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Salkantay Mountain is a good mountain

Salkantay Mountain is one of the tallest mountains in Peru. Close to Cusco, the historical center of the Incan empire (and the universe), the mountain is steeped in mythology and practical importance to the region’s agriculture. In celebration of this important landmark you’ll hopefully see on your adventures in the area, here are some interesting Salkantay facts and stories:

When you head out for the Salkantay Pass, you’ll depart early in the morning, before the sun rises. That’ll increase the chance you’ll catch the mountain with clear weather. As the day continues, hot air rising from the valleys below is transformed by the giant ice cube of the mountain.

Salkantay controls the weather.

In the Inca culture, Salkantay Mountain was believed to be key to controlling the weather. On the right days, any ceremony performed on Salkantay Mountain would be transmitted to Inti, the spirit of the sun, who would then order the weather to be favorable for the people.
When you’re up there, it does look like the weather originates from the mountain, like it’s a cloud factory manufacturing and shipping out rain clouds.

It's literally a wild beast.

The name “Salkantay” is derived from a Quechua word meaning “wild” or “stubborn”, like an untamed, wild beast. It will not listen to you. That’s the kind of mountain you’re dealing with. Up close, it looks like a big guy wearing a white poncho, crouching, about to tackle you. As I was walking up to the Salkantay Pass, the mountain shrugged off a little avalanche.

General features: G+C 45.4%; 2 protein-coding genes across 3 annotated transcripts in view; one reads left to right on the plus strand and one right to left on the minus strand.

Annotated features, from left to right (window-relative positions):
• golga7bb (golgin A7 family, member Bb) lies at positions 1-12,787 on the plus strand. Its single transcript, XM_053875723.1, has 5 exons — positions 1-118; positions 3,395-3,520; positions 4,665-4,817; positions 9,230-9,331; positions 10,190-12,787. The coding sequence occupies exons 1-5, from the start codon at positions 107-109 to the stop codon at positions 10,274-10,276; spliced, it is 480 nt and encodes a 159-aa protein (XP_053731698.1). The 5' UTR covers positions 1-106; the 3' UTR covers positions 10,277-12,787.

These Pucara Bulls protect the entrance over the glass igloos at Salkantay Trekking’s base camp. They’ll protect you and hope for good fortune on your trek. Salkantay is hiding in the background, shrouded in clouds.

This could be your route to Machu Pichu.

You can hike past Salkantay on a journey to Machu Pichu. The Inca built the famous site on a foothill of Salkantay, directly north from the peak. The Salkantay Trail is an alternative to the usual Inka Trail trek. The trail is a bit rougher but you can stay in cabins, whereas only tents are allowed on the Inka Trail. The Salkantay Pass (4600 m / 15090 ft) is higher than Dead Woman’s Pass (4215 m / 13828 ft), the highest point on the Inka Trail trek.

Salkantay is high, really high.

The Salkantay Pass you’ll hike over on the way to Machu Pichu is almost higher than Mt Blanc (4800 m / 15777 ft), Western Europe’s tallest mountain. Mt Blanc is only 200 meters higher than the Salkantay Pass, which you’ll walk over, well below the peak. The peak of Salkantay measures in at 6277 m / 20577 ft. That’s taller than the tallest peak in North America, Denali (6190 m / 20310 ft). This is all even more wild when you consider that Salkantay is only the 10th tallest mountain just in Peru! In the entire Andes, this is a baby-sized mountain. Consider that when you’re hiking in the Cusco region: you’re high and you’ll need to adjust to the altitude or it’ll derail your adventure.
As imposing and beastly as Salkantay may be, it’s a good mountain. Waters from its glaciers nourish farms in the valleys down below. But the glaciers of that white poncho over the mountain are melting due to global warming. Let’s take care of the planet and respect Apu Salkantay, so it doesn’t end up naked!

Your Guide, and his guide, Fredy, at the highest point of the Salkantay Pass.

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